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The 110 FCP HS Precision in .338 Lapua Mag is shown equipped with the optional Tri-Rail scope mount fitted out with a Vortex Tactical Razor HD 5-20x50mm optic, a Laser Devices DBAL-A3 aiming laser and SureFire Model M720V-BK light.

“Bill, I have a question for you and I need a direct answer. Are you guys practicing the dark arts up there in Massachusetts?” Although my question to Bill Dermody, marketing director for Savage Arms, was obviously facetious, it was based on my recent range experience with one of the company’s newest rifle offerings—the Model 110 FCP HS Precision in .338 Lapua Mag.

Bill laughed and told me that he was not that surprised by my question, but asked me why I posed it. “Well, I just shot a 10.7-pound .338 Lapua Mag that gave me sub-MOA results and kicked less than many .308 rifles I have shot. Oh, and all for a retail price of $1,499. So, you can see why I thought you were magically bending some unbreakable laws with this one.”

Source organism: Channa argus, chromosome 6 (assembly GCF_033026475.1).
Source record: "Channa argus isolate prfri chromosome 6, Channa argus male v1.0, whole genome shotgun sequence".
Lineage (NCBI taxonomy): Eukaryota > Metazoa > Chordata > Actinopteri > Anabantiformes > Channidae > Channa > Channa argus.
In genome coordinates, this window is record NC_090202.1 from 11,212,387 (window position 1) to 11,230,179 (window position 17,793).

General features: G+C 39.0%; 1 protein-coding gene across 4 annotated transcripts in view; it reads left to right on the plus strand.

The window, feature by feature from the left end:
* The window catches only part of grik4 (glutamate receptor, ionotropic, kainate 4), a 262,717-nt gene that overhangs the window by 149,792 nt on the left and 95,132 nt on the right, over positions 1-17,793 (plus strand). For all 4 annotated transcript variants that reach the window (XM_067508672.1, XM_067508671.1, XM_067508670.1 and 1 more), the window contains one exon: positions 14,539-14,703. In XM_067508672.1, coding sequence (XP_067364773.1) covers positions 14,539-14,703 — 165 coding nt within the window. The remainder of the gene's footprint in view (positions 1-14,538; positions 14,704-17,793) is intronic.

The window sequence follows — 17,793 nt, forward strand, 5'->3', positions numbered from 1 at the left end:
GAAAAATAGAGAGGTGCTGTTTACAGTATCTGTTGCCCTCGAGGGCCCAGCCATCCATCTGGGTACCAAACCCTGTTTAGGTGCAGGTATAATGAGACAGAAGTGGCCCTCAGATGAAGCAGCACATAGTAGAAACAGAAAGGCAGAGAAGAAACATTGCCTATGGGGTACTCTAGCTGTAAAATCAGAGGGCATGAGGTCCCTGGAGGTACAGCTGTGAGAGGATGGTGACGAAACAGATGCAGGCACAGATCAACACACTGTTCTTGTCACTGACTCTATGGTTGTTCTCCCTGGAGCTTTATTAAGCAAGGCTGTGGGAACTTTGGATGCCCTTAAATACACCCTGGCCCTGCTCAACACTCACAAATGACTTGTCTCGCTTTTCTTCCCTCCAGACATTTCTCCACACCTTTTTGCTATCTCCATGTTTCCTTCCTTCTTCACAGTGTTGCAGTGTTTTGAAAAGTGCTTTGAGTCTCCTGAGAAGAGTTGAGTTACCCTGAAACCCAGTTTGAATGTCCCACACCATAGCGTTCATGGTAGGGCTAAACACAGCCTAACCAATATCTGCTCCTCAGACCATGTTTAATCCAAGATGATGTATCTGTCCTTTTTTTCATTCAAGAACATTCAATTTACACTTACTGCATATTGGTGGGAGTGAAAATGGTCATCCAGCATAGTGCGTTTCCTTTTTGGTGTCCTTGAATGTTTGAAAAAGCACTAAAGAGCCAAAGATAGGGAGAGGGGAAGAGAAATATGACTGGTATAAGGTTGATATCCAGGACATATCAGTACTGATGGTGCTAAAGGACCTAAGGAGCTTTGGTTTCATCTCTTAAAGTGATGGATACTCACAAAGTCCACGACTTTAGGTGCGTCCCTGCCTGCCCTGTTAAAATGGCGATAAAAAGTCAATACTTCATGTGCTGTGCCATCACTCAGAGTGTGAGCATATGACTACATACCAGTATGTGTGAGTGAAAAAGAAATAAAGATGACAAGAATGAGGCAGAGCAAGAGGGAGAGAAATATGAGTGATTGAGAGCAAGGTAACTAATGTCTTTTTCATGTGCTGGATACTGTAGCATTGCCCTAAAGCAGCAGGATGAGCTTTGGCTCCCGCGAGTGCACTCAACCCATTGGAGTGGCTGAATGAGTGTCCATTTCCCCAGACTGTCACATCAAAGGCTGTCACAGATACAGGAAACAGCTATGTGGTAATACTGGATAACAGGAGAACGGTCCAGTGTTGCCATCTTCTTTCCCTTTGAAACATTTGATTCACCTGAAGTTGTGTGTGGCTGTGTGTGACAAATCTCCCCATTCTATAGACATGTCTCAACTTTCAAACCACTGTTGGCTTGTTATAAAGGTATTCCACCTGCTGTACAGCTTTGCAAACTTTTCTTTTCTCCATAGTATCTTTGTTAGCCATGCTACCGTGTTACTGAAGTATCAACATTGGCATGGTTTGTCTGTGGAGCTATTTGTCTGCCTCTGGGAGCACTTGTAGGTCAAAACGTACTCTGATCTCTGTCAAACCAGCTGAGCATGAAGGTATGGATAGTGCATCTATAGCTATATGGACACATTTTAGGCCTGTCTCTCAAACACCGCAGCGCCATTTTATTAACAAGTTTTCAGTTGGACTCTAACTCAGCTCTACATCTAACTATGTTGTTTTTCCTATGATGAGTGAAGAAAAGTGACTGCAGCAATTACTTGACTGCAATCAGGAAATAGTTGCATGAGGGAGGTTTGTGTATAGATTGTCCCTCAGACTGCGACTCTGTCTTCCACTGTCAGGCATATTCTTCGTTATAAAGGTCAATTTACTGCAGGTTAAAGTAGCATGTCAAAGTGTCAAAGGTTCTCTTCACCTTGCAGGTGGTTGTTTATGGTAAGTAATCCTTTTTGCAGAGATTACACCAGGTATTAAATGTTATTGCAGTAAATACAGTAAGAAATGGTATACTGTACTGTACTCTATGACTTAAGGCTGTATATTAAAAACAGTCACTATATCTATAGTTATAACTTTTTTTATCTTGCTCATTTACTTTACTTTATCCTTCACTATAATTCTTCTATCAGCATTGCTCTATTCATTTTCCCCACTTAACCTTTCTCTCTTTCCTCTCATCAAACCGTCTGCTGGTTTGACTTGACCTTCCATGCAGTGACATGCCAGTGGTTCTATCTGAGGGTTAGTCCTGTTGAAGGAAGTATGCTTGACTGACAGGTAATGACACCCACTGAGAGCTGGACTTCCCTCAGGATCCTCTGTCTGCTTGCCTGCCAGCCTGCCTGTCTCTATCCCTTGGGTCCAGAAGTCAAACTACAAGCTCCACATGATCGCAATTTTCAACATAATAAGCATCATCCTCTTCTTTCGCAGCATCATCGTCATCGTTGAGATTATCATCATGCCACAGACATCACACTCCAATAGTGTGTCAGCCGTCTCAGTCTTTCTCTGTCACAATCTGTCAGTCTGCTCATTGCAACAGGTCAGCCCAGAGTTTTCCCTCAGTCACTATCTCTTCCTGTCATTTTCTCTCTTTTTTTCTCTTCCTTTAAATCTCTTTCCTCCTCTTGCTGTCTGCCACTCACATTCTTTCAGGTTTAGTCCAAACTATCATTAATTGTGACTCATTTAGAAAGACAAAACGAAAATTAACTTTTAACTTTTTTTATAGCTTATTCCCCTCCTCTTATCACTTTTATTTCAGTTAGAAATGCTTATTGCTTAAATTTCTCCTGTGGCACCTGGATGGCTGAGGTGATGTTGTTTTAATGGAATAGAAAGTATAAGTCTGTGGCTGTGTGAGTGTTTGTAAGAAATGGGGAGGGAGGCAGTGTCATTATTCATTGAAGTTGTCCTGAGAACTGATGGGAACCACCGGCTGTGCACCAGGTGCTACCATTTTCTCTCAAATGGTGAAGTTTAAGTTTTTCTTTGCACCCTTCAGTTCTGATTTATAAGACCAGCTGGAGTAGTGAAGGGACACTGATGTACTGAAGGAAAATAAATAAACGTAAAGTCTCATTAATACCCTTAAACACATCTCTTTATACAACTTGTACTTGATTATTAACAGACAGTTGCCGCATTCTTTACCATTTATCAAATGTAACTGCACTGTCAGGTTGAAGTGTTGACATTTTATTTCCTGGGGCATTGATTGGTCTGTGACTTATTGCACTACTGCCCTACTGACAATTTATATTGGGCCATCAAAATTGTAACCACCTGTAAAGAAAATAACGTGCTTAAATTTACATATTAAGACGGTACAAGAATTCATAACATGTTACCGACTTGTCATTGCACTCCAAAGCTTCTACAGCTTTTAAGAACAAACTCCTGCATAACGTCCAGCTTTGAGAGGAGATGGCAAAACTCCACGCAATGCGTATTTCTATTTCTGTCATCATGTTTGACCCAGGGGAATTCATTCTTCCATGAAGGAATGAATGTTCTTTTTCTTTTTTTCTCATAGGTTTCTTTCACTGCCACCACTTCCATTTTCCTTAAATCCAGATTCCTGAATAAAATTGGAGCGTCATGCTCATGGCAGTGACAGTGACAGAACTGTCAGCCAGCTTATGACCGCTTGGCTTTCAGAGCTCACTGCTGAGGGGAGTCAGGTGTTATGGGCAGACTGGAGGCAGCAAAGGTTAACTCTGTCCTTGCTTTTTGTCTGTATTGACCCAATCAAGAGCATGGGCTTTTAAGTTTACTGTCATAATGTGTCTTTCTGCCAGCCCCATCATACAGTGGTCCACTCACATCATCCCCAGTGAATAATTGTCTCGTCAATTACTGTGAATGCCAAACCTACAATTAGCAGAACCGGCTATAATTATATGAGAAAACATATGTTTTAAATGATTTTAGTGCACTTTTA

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The steel detachable box magazine of the 110 FCP HS Precision holds five rounds of .338 Lapua Mag in a single column.

In fact, in my mind, this rifle bent many of these rules, namely those of physics and economics. To be honest, I was not excited about shooting this gun at first because I did not see how a gun that weighs less than 11 pounds in this chambering could be anything but a beast. I learned very quickly that this was not true. In addition to making a lightweight .338 Lapua Mag that is a pussycat to shoot, Savage did it in a package that matches or exceeds the performance of rifles that cost two to three or even four times as much.

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The muzzle of the Savage is equipped with a highly capable muzzle brake that tamed recoil significantly during testing.

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